Your family is worth the time for you to have a Family Wealth Planning Session with us so you can make empowered, informed choices for the people you love. As your Estate Attorney, we can walk you step by step through a process that will minimize your tax liability and keep your family out of court and out of conflict.

Our Family Wealth & Legacy Planning Session guides you to protect and preserve what matters most. Before the session, we’ll send you a Family Wealth & Legacy Inventory and Assessment to complete that will get you thinking about what you own, what’s most important to you, and what you can do to ensure your family is taken care of and you’ll leave the Session with absolute clarity about how to make the best choices for your life and death.

This article is a service of Gratia P. Schoemakers, Estate and Business Attorney. We don’t just draft documents, we ensure you make informed and empowered decisions about life and death, for yourself and the people you love.  That’s why we offer a Family Wealth & Legacy Planning Session, during which you will get more financially organized than you’ve ever been before, and make all the best choices for the people you love. You can begin by calling our office today at 832.408.0505 to schedule a Family Wealth Planning Session and find out how to better protect your family.

Making a Plan for Your Digital Assets

According to a 2011 McAfee study, Americans value the digital assets they own across multiple digital devices at nearly $55,000.  Unfortunately, a vast majority of us have not planned for what happens to these assets after we’re gone.

Estate planning for digital assets is growing as fast as technology, and involves issues of security, privacy and legacy planning.  For planning purposes, digital assets can include:

  • Email accounts
  • Photos
  • Documents and files
  • Websites and blogs
  • Social networking accounts
  • Music and books
  • Online shopping accounts
  • Banking and bill pay accounts

Practical issues that should be considered when planning for the disposition of digital assets include:

  • Who will access and control the accounts following your death
  • How your executor or agent will get access
  • How your digital assets can be transferred to beneficiaries if desired
  • How fiduciaries will know where to find all the information on your digital assets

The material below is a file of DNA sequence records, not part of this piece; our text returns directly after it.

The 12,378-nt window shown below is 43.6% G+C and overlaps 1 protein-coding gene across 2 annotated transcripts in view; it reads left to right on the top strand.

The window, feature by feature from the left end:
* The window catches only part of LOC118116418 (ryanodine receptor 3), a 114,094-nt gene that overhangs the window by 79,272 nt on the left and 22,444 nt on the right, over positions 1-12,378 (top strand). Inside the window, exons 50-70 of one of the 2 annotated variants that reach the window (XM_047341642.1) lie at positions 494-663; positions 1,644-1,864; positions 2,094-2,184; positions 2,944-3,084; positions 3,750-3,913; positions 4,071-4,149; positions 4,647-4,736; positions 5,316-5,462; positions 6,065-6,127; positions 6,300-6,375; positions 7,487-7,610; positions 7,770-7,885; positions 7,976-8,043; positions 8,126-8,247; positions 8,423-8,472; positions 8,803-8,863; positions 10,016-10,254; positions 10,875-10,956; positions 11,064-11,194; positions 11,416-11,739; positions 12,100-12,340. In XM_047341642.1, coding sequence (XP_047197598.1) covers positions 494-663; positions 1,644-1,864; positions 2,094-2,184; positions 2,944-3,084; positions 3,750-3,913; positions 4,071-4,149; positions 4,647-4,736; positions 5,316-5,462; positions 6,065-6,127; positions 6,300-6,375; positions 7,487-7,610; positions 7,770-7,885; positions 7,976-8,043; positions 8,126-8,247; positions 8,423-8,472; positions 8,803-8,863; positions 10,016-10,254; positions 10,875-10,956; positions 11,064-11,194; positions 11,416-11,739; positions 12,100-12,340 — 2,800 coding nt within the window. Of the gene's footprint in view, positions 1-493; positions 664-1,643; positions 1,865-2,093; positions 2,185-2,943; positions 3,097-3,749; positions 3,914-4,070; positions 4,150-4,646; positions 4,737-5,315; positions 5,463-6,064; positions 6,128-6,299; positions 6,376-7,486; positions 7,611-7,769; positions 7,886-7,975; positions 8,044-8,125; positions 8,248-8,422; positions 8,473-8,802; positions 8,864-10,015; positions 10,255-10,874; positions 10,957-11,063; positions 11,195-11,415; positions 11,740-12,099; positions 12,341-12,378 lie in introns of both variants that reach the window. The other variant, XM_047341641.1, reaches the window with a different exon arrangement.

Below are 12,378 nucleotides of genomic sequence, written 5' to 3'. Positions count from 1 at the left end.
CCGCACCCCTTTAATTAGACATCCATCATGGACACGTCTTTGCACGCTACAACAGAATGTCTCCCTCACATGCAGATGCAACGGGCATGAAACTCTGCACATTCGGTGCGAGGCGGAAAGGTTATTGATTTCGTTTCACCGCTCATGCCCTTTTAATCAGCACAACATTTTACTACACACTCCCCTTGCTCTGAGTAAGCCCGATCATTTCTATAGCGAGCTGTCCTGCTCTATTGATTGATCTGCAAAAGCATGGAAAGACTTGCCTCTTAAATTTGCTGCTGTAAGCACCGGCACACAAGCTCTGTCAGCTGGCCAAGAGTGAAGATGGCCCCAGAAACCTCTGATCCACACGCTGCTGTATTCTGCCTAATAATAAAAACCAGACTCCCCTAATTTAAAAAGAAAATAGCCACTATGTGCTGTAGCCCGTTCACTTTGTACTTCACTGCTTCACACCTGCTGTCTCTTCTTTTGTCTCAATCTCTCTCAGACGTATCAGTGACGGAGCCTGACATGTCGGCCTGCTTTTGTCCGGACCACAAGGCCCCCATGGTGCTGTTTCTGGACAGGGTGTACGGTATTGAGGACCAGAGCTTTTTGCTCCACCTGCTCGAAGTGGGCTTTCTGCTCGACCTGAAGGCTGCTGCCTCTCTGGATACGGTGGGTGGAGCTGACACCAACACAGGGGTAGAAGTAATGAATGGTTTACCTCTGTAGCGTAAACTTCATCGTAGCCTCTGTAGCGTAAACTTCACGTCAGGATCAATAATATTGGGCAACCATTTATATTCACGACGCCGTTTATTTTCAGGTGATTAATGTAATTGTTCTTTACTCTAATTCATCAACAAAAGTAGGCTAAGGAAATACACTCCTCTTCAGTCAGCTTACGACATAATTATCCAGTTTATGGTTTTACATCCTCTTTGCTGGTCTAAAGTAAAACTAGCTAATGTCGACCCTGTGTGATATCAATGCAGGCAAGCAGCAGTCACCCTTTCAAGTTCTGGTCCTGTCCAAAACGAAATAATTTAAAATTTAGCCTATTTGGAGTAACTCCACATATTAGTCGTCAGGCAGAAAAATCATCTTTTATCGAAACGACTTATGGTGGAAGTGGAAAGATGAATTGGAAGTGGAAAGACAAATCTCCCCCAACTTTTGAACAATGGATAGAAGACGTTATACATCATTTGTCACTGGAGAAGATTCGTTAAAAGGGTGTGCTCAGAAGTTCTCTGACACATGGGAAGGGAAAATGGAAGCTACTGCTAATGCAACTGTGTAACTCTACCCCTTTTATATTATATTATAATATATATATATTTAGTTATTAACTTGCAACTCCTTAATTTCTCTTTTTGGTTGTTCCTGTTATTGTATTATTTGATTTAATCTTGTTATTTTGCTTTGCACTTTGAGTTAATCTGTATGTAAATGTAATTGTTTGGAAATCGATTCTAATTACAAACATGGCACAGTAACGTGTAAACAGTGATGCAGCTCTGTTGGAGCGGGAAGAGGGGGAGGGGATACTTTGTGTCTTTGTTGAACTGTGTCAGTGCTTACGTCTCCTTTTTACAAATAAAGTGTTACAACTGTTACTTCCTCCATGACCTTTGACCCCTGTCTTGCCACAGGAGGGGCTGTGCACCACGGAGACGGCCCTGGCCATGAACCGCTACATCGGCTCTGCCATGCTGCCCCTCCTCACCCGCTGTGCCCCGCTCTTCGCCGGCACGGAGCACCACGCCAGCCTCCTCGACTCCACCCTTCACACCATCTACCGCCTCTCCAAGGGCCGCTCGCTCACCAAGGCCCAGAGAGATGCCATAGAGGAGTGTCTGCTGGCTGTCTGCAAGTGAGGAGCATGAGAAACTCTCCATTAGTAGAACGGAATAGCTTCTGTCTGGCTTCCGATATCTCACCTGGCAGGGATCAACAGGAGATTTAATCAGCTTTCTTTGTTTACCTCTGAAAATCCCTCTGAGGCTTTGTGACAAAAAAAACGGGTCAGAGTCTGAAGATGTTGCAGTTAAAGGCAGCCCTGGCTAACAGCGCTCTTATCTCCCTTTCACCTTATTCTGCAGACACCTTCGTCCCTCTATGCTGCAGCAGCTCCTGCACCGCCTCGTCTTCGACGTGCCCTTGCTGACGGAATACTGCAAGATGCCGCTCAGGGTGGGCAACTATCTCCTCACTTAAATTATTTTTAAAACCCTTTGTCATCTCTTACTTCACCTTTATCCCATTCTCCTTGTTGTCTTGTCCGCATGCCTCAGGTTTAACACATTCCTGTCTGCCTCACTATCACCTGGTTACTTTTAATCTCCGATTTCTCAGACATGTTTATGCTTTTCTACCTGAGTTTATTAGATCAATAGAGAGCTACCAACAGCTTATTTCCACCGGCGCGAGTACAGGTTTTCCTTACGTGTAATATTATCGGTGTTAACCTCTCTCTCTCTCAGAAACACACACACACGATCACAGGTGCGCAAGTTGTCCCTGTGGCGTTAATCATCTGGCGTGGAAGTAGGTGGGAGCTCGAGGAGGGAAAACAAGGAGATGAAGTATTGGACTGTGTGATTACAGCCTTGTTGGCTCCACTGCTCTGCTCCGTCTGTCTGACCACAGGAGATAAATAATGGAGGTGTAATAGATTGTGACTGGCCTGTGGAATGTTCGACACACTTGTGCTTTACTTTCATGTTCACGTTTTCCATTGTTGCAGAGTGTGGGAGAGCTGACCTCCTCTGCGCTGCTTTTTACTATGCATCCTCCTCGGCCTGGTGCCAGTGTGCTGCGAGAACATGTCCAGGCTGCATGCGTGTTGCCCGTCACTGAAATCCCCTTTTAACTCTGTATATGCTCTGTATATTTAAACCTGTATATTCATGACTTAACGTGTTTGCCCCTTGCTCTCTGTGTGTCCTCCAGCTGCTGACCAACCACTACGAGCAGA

There are two steps you should take to protect your digital assets, with the guidance of a Personal Family Lawyer®:

Inventory digital assets.  Make a list of all your accounts and assets, including user names and passwords, answers to security questions and any other necessary information that will allow your executor or fiduciary to access the information.

Include digital assets in estate plan.  Include enabling provisions in your estate plan that covers the management and disposition of your digital assets.

If you would like to have a talk about protecting your digital assets through estate planning,call our office today to schedule a time for us to sit down and talk.

 

The Digital Afterlife Debate: What Happens to Your Online Assets After You’re Gone

The digital afterlife debate over who owns the online assets of someone who has died has been in the news recently, brought to light by several families whose children have died tragically and who want access to their child’s online accounts to preserve memories and try, in the case of suicide, to make sense of a senseless act.

To date, six states — Connecticut, Idaho, Indiana, Oklahoma, Rhode Island and Virginia — have passed legislation regarding the ownership of digital assets, with legislation pending in a number of other states and at the federal level as well.

At the heart of the debate are concerns over violating privacy laws.  Facebook went to court in California last September to block the estate of a British model from getting access to her Facebook account and prevailed.

On April 11, Google introduced its Inactive Account Manager, which allows users to make a choice to either delete their data after a pre-determined length of account inactivity or to name heirs for the data from some of its most popular services, including +1s; Blogger; Contacts and Circles; Drive; Gmail; Google+ Profiles, Pages and Streams; Picasa Web Albums; Google Voice and YouTube.

Google users can access the new Inactive Account Manager on their Google Account settings page.   But what about other major Internet companies that hold most of our online data?  Here is a guide to their current policies:

Facebook – Facebook will remove the account of a deceased person at the family’s request, or even “memorialize” the account (which allows friends and family members to post memorials on that person’s page).  Facebook will not disclose any passwords, transfer account ownership or turn over the contents of the account.

Twitter – Will only disclose account data with a court order; will not disclose account passwords or contents.  Account will be deactivated if family member provides Twitter with a death certificate and notarized statement.

LinkedIn — Will not disclose any passwords, transfer account ownership or turn over the contents of the account unless ordered to do so by a court.  Family members can request that an account be deleted.  Executors and others beyond family members (like an employer) can have the account hidden from public view by reporting the death to LinkedIn if they know the email address that is linked to the account.

Yahoo – Honors requests from family members to access the account of a deceased person only if that request is included in the decedent’s estate plan.  Will also deactivate an account if a death certificate is provided.

Microsoft – For Outlook and Hotmail users, Microsoft will not disclose passwords or transfer account ownership unless a family member has a court order or the permission of the account owner to access the account.  Will deactivate the account if requested to do so by a family member.

Estate planning for digital assets is evolving, with laws and practices changing all the time.  As a Personal Family Lawyer®, I can help you protect your digital assets and pass them along to heirs in the way you wish to do so.

If you would like to learn more about estate planning strategies for all your assets, not just the digitals, call our office today to schedule a time for us to sit down and talk.